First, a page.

The Continued Modernization of the NHHS Campus


Without an open outlet or physical grounding to their school, students at North Hollywood, especially freshmen, are feeling more detached from their now foreign campus than ever.

 When the virus broadened across the globe and rendered us incapable of meeting in-person, it proved an obstacle to that same tangible experience of meaningful education; however, with now vacant classrooms and buildings alike, the question remains: what is going to happen with construction at NHHS?


The North Hollywood campus is not exactly one that students would feel obliged to write home about. As a public school whose model was designed by 1920s Californian architect Myron Hunt, the campus is, at the very least, outdated.

Change was deemed necessary, and around 2015, the plan for NoHo modernization was proposed. Removal of the trees surrounding the quad was the first step in this long process. And before we knew it, not only were the trees replaced by patches of sand and gravel, but construction on the NHHS field also then took off (with the notable closing of Colfax gates).

Accordingly, this is the last memory we left off with, and is, as far as we know, how far construction has reached. However, with students now pushed out of classrooms, construction continues. 

NHHS President Xavier Chavez states, “The construction has not been affected by COVID and is one of those professions that wasn’t allowed to stop. Recently, we finished phase 0 (demolition of the auditorium and bungalow rooms) in preparation for phase 1, which will consist of building the new Kennedy Hall and gymnasium”, respectively allowing for classrooms and boys/girls locker rooms to be situated into one area instead of throughout the campus.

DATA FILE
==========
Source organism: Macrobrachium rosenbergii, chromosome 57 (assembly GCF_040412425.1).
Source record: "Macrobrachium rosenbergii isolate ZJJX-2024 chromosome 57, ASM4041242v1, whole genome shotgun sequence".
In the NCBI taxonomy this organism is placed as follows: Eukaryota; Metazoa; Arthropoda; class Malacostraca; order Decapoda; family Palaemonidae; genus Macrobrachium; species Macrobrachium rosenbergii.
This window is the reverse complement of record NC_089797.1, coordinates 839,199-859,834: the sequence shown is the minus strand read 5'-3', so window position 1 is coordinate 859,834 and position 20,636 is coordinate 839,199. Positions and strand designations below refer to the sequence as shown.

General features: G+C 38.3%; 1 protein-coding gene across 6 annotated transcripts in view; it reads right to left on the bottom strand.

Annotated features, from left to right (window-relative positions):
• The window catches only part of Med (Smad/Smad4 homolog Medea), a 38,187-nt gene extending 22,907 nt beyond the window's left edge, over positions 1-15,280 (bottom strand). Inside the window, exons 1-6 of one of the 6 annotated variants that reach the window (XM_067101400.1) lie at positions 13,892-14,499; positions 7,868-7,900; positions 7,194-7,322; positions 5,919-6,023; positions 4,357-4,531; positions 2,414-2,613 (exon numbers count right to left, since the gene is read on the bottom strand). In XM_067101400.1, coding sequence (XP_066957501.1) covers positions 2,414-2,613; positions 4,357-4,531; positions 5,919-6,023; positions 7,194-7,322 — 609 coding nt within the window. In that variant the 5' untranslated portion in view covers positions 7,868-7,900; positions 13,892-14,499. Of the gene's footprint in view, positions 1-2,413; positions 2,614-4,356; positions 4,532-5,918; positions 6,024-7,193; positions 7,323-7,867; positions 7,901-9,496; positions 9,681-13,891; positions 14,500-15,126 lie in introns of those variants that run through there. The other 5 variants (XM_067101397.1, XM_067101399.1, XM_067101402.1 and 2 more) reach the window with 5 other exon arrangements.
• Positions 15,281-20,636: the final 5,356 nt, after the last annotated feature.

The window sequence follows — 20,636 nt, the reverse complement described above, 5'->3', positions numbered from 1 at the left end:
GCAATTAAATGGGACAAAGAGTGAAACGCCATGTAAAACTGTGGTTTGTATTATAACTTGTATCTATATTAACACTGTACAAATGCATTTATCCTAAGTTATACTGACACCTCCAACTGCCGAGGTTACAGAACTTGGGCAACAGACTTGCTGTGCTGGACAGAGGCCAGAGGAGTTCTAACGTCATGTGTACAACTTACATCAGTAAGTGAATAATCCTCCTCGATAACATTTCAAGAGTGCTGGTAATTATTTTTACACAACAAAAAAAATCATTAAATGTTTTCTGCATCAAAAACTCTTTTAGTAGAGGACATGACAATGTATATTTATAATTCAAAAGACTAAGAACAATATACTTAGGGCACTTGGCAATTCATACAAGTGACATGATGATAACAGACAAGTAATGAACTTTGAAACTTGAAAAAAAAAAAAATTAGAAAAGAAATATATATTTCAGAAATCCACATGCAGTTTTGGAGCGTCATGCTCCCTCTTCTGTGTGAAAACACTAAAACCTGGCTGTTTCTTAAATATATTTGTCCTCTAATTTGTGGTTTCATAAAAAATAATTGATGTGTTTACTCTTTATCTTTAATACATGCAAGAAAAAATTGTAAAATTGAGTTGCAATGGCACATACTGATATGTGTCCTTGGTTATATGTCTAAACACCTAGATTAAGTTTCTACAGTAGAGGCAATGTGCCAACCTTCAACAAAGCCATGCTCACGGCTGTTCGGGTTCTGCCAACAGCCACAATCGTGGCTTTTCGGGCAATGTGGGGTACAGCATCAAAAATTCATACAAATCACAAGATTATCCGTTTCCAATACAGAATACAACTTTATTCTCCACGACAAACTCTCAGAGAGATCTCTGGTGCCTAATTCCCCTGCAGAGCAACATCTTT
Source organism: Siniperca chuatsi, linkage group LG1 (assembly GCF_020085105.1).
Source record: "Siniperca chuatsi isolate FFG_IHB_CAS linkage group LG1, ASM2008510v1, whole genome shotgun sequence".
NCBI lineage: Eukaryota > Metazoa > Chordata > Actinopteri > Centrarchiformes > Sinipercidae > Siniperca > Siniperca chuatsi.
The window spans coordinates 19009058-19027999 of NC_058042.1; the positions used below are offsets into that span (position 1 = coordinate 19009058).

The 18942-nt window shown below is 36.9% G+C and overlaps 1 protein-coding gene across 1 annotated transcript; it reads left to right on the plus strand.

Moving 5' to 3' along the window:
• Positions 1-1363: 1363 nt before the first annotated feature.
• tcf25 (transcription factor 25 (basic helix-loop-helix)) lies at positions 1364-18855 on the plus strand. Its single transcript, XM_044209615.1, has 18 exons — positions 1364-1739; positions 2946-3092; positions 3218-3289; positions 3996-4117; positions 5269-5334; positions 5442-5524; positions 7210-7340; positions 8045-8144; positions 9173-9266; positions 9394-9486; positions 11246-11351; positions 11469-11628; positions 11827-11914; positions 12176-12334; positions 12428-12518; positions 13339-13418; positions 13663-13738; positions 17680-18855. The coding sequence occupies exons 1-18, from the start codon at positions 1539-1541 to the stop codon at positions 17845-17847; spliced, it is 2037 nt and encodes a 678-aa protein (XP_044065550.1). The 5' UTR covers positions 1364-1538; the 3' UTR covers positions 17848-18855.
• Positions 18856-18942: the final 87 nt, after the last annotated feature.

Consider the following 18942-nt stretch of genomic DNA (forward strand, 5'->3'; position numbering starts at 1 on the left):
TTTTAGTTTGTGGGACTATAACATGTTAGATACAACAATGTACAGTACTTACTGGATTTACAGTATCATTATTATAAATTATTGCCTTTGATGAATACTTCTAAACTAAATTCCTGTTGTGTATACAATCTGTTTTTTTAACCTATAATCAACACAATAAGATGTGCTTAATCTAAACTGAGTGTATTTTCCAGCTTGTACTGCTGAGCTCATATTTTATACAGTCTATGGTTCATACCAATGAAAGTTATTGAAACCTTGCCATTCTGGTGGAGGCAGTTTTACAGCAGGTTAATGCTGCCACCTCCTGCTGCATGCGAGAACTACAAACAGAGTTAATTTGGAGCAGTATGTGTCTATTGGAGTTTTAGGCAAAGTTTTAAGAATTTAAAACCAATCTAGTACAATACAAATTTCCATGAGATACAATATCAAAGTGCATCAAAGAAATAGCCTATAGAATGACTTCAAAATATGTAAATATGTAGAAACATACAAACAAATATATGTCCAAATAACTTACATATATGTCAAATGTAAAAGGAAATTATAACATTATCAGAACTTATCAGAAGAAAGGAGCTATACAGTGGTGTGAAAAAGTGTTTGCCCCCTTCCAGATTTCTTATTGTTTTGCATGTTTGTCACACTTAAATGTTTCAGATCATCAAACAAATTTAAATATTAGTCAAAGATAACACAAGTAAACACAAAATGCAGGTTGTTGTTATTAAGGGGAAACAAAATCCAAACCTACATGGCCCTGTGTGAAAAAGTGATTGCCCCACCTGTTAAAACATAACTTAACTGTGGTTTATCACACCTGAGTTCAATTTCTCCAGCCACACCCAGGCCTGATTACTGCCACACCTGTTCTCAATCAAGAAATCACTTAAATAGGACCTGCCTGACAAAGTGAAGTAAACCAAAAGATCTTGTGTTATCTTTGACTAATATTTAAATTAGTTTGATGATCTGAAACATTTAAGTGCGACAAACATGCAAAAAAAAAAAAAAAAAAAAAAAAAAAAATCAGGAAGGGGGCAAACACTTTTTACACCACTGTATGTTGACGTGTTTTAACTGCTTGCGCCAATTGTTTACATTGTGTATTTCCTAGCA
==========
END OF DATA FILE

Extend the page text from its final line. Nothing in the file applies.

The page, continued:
According to Chavez, construction has neither sped up nor slowed down, as it was initially delayed due to closed government entity sponsors, but is back on track due to the empty campus. Workers will continue to work their 7am-9pm, Monday-Friday shifts, and an 8am-6pm shift on Saturdays.

With a budget of around $266 million, construction is set to take place until December 2025, long after many people reading this have graduated. In the future, there are many planned, mechanical upgrades in order to address critical work and safety hazards NHHS has previously struggled with—including the installation of a fire sprinkler system. 


The school is also operating on broad infrastructure upgrades, proven to be possible through working with CO architects, and it [the school] will continue to work with new architects per each operation phase. 

As of right now, planned renovations are to attenuate NoHo’s agricultural feel, and provide a bucolic feeling through longer walkways and even a tree exhibit.

As more and more areas seek change, modernization is being met with more fervor than ever, a growing sign of an increasingly industrialized world. 

Of course, NoHo is one of many areas in the LA region, and one of many areas around the world to continue modernization, and maybe one day us current students can revisit the then renovated NHHS.

For more information, visit the link down below (pages 8-15 show pictures of how the future NHHS is supposed to look like):